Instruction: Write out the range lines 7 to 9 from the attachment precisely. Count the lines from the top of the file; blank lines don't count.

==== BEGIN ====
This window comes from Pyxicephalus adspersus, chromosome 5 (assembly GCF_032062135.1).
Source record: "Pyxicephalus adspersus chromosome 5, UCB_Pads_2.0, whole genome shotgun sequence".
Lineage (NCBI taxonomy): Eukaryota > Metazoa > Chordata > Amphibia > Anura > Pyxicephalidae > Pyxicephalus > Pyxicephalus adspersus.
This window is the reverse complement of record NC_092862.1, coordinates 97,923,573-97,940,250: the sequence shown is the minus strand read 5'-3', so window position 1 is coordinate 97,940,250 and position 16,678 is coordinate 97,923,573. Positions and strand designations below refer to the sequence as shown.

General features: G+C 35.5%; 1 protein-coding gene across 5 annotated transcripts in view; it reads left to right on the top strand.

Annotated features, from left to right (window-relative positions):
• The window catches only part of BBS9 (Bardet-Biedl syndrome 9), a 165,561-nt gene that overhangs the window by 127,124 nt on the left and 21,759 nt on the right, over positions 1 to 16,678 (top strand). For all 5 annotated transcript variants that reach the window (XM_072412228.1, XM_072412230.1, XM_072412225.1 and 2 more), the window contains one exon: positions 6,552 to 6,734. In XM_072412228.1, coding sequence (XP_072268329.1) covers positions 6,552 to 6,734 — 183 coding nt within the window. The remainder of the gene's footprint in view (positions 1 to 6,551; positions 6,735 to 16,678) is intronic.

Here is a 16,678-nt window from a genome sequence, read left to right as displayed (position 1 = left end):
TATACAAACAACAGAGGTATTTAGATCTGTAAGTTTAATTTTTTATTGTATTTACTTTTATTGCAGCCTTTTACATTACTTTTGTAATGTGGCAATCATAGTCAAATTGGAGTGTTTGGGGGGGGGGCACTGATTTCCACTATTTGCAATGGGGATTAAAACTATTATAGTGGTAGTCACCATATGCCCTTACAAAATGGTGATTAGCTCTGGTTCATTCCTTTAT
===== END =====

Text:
• The window catches only part of BBS9 (Bardet-Biedl syndrome 9), a 165,561-nt gene that overhangs the window by 127,124 nt on the left and 21,759 nt on the right, over positions 1 to 16,678 (top strand). For all 5 annotated transcript variants that reach the window (XM_072412228.1, XM_072412230.1, XM_072412225.1 and 2 more), the window contains one exon: positions 6,552 to 6,734. In XM_072412228.1, coding sequence (XP_072268329.1) covers positions 6,552 to 6,734 — 183 coding nt within the window. The remainder of the gene's footprint in view (positions 1 to 6,551; positions 6,735 to 16,678) is intronic.

Here is a 16,678-nt window from a genome sequence, read left to right as displayed (position 1 = left end):
TATACAAACAACAGAGGTATTTAGATCTGTAAGTTTAATTTTTTATTGTATTTACTTTTATTGCAGCCTTTTACATTACTTTTGTAATGTGGCAATCATAGTCAAATTGGAGTGTTTGGGGGGGGGGCACTGATTTCCACTATTTGCAATGGGGATTAAAACTATTATAGTGGTAGTCACCATATGCCCTTACAAAATGGTGATTAGCTCTGGTTCATTCCTTTAT